It has been reported that the virulence levels of bacterial strains could be affected by geographic differences (Yu et al. 2007; Janda & Abbott 2010). Therefore, to provide direct information about risk of exposure to public health in specific regions, pathogens of local concern should be studied. The bacterial genera Aeromonas, Enterobacter, and Klebsiella have been reported as opportunistic bacterial pathogens for human and animals. In 2011, Aeromonas caviae was shown to be the agent that caused the highest rates of acute diarrhea in Thailand (Anonymous 2011). Klebsiella pneumoniae is the most common opportunistic pathogen that causes nosocomial infections in the patients of some hospitals in Thailand (Singthientrakool 2008). Furthermore, with the current widespread use of antibiotics, Enterobacter has recently been found more frequently as a pathogen (Grimont & Grimont 2006) and has been isolated from the chlorinated effluent of a municipal wastewater treatment plant (WWTP) in Mexico (Martinez-Hernandez et al. 2013) and from a hospital effluent in France (Barraud et al. 2013).

The ultimate goal of this research was to evaluate the potential use of bacteriophages of locally isolated pathogenic bacteria as contamination source identifiers. First, local pathogenic bacteria were isolated from human sewage samples. Species were identified together with their plaque appearance. Next, levels of the corresponding bacteriophages were enumerated in water sources with different levels of pollution, i.e., polluted urban canals and non-polluted rivers. The source specificity was examined by determining bacteriophage levels in domestic wastewater and in animal fecal materials. Finally, the relationship between microbial and physicochemical parameters from each source was assessed.

METHODS

Sample collection

For the isolation of bacterial host strains, human sewage samples were collected from the wastewater influent of a municipal wastewater treatment plant serving 120,000 persons, and of a hospital operating more than 80 beds. Samples for enumeration of bacteriophages, total coliforms (TCs), and Escherichia coli were collected from polluted urban canals (23 samples), non-polluted rivers (five samples), domestic wastewater (19 samples), and animal fecal samples (15 samples). Surface water samples were collected at the middle of the body of water 1 m below the surface. The sites of the polluted canal samples were selected from community areas in Bangkok that had histories of high TCs, with likely contamination from human fecal material (Water Quality Management Office (WQMO) 2014). Non-polluted river samples were chosen from water sources that contained TC of less than 5,000 MPN 100 ml−1 (MPN: most probable number), considered as non-polluted water sources by the Thailand Surface Water Quality Standards (Pollution Control Department (PCD) 1994). Domestic wastewater samples were collected from facilities serving more than 100 individuals. All water samples were collected in 1-l decontaminated bottles with 3.33 ml of 3% Na2S2O3 (sodium thiosulfate). For animal fecal samples, 10 g samples of animal feces, derived from a mixture of at least 20 individual animals, were collected from cattle and swine farms in Bangkok and nearby provinces. The transportation of water and animal samples on ice from the sites to the laboratory was completed within 3 h.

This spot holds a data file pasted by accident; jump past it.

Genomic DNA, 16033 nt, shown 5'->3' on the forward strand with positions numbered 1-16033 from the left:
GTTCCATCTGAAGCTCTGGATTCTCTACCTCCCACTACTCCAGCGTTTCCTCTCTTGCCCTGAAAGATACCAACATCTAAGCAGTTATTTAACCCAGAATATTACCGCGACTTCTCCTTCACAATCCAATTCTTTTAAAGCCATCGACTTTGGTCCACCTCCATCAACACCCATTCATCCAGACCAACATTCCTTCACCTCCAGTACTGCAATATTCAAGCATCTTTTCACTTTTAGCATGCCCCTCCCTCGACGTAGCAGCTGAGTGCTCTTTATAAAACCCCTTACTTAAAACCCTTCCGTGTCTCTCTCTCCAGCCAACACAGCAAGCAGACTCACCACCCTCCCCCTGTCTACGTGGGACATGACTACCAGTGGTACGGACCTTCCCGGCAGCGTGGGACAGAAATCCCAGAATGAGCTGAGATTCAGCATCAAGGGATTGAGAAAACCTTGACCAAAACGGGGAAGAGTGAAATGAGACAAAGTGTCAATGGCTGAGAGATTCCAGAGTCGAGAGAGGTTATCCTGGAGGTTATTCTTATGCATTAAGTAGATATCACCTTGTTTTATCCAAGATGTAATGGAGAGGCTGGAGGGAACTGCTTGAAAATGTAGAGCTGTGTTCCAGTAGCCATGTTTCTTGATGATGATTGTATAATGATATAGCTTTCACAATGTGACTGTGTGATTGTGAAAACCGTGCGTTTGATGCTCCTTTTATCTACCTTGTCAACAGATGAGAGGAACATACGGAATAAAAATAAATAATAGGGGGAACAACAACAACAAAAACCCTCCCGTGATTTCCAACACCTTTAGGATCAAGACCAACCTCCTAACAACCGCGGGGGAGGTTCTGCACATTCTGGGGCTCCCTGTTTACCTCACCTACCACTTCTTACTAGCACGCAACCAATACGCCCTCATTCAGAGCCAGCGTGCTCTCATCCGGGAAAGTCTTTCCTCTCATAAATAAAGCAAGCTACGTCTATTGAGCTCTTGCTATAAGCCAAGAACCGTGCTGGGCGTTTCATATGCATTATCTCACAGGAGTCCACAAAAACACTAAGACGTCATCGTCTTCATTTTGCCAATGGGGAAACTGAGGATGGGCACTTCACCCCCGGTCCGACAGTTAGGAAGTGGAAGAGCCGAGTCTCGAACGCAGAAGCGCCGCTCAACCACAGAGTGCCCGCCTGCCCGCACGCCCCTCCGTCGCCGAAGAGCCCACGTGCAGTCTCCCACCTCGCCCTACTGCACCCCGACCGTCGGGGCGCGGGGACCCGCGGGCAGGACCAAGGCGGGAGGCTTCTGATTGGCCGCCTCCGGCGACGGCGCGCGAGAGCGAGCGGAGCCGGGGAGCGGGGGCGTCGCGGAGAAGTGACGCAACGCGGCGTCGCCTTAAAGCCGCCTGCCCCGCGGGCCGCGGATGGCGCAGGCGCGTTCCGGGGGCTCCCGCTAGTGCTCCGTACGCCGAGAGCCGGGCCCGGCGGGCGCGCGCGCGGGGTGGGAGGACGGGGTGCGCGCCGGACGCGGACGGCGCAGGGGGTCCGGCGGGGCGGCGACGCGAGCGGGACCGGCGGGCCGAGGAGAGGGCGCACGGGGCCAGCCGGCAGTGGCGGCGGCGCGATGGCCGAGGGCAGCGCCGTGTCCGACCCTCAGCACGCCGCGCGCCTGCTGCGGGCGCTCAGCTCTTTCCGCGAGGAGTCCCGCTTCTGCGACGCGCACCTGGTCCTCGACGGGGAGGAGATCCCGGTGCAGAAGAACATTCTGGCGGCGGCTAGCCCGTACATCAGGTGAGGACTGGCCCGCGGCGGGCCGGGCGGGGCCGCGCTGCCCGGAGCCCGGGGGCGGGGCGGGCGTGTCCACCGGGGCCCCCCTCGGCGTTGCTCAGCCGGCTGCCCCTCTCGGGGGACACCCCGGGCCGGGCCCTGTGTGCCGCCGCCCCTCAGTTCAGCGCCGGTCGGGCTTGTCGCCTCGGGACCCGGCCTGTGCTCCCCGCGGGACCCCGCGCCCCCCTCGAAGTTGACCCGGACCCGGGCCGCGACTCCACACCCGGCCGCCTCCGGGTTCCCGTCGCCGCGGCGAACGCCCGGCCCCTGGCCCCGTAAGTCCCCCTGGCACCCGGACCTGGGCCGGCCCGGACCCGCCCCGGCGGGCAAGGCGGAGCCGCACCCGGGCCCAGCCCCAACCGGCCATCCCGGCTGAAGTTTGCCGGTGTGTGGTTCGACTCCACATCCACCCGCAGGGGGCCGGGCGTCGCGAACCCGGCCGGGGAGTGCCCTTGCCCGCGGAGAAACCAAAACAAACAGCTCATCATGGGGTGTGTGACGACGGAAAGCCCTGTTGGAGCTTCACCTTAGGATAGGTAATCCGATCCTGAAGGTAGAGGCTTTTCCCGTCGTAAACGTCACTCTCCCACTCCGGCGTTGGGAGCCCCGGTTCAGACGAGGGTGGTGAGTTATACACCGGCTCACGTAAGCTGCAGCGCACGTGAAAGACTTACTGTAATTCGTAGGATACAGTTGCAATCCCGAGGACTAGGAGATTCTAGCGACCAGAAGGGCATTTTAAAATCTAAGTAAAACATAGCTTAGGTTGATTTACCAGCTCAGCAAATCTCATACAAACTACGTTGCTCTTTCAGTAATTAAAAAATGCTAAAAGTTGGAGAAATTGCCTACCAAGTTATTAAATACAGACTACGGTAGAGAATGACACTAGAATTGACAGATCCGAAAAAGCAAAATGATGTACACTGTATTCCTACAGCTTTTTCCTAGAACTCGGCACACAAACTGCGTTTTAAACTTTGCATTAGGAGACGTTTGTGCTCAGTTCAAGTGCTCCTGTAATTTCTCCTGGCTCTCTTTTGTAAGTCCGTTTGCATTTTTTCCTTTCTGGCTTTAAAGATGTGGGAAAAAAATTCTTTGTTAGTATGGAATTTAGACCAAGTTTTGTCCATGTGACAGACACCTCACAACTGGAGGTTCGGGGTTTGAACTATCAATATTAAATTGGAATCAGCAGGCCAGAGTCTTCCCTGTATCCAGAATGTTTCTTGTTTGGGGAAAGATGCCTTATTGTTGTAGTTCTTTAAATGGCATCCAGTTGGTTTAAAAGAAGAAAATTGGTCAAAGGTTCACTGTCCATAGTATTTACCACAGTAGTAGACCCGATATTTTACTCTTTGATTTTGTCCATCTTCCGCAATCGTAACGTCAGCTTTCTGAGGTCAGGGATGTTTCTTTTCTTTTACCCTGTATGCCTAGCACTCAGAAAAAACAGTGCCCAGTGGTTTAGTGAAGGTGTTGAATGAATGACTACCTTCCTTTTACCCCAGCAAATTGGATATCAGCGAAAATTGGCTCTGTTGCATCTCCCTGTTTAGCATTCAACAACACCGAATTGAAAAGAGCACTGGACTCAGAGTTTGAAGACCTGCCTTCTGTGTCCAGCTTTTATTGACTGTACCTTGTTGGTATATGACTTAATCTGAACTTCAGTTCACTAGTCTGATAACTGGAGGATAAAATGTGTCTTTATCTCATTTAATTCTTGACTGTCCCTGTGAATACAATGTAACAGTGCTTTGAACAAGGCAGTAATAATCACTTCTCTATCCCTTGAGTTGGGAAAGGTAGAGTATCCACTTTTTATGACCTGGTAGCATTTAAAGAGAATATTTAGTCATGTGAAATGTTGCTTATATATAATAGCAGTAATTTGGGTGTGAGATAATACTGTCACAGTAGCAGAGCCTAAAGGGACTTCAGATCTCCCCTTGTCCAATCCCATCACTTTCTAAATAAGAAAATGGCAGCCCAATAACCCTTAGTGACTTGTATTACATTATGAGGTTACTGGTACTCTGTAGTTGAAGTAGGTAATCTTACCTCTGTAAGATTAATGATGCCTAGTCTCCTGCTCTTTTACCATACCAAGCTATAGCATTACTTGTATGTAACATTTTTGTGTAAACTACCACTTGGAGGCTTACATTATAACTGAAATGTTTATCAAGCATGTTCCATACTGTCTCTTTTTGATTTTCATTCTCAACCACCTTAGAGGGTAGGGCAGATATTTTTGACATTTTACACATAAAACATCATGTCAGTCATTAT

Enumeration of bacteriophages and indicator bacteria

Thirty-five milliliters of each water sample was centrifuged at 4,500 g for 45 min at 4 °C to separate the suspended solids from the clear liquid. The supernatant portion was filtered through a 0.22-μm polyvinylidene fluoride (PVDF) membrane (Millipore, Darmstadt, Germany), which has been reported not to retain bacteriophages (Tartera et al. 1992). The filtered liquid was subjected to bacteriophage determination in the subsequent step using a double-layer agar assay. The remaining pellet was resuspended in 6.4 ml of an eluent solution, and the pH was adjusted to 7.0 (Eaton et al. 2005c). The suspension was centrifuged at 4,500 g for 45 min at 4 °C. The pellet was discarded, and the supernatant was filtered through a 0.22-μm PVDF membrane. A double-layer agar technique was used to determine the number of phages in the filtered samples (Araujo et al. 2001). Briefly, 1–3 ml of the filtered sample was mixed with 1 ml of bacterial host culture grown to the log phase and 5–7 ml of semi-solid Bacteroides Phage Recovery Medium (BPRM). The mixture was poured onto a layer of solid BPRM agar. The plates were incubated at 37 °C for 24 h in aerobic conditions. The number of plaques was counted as plaque forming units (PFU) per 1 ml of water sample. For animal feces samples, 10 g of fresh feces was mixed with 35 ml of an eluent solution (Eaton et al. 2005c). Next, the pH was adjusted to 7.0, and the suspension was centrifuged at 4,500 g for 45 min at 4 °C. The pellet was discarded, the supernatant was filtered through a 0.22-μm PVDF membrane, and a double-layer agar assay was performed. Anaerobic incubation of the double-layer agar plates was performed in some experiments using a 3.5-l Anaerobic Jar (Oxoid, Hampshire, UK), which created anaerobic conditions with oxygen-eliminated sachets (Oxoid, Hampshire, UK). The bacteriophage detection limit ranged from 3 to 19 PFU 100 ml−1 in water samples and 2 PFU g feces−1 in animal fecal samples. The detection limits varied among samples, depending on the volume of the water samples or the weight of the fecal sample being analyzed. In this study, percentages of data with values higher than the maximum detection limits, so-called threshold values, were reported instead of percentages of positive values. This method of reporting was followed to prevent giving misleading information: some positive values were obtained at lower than the highest detection limits.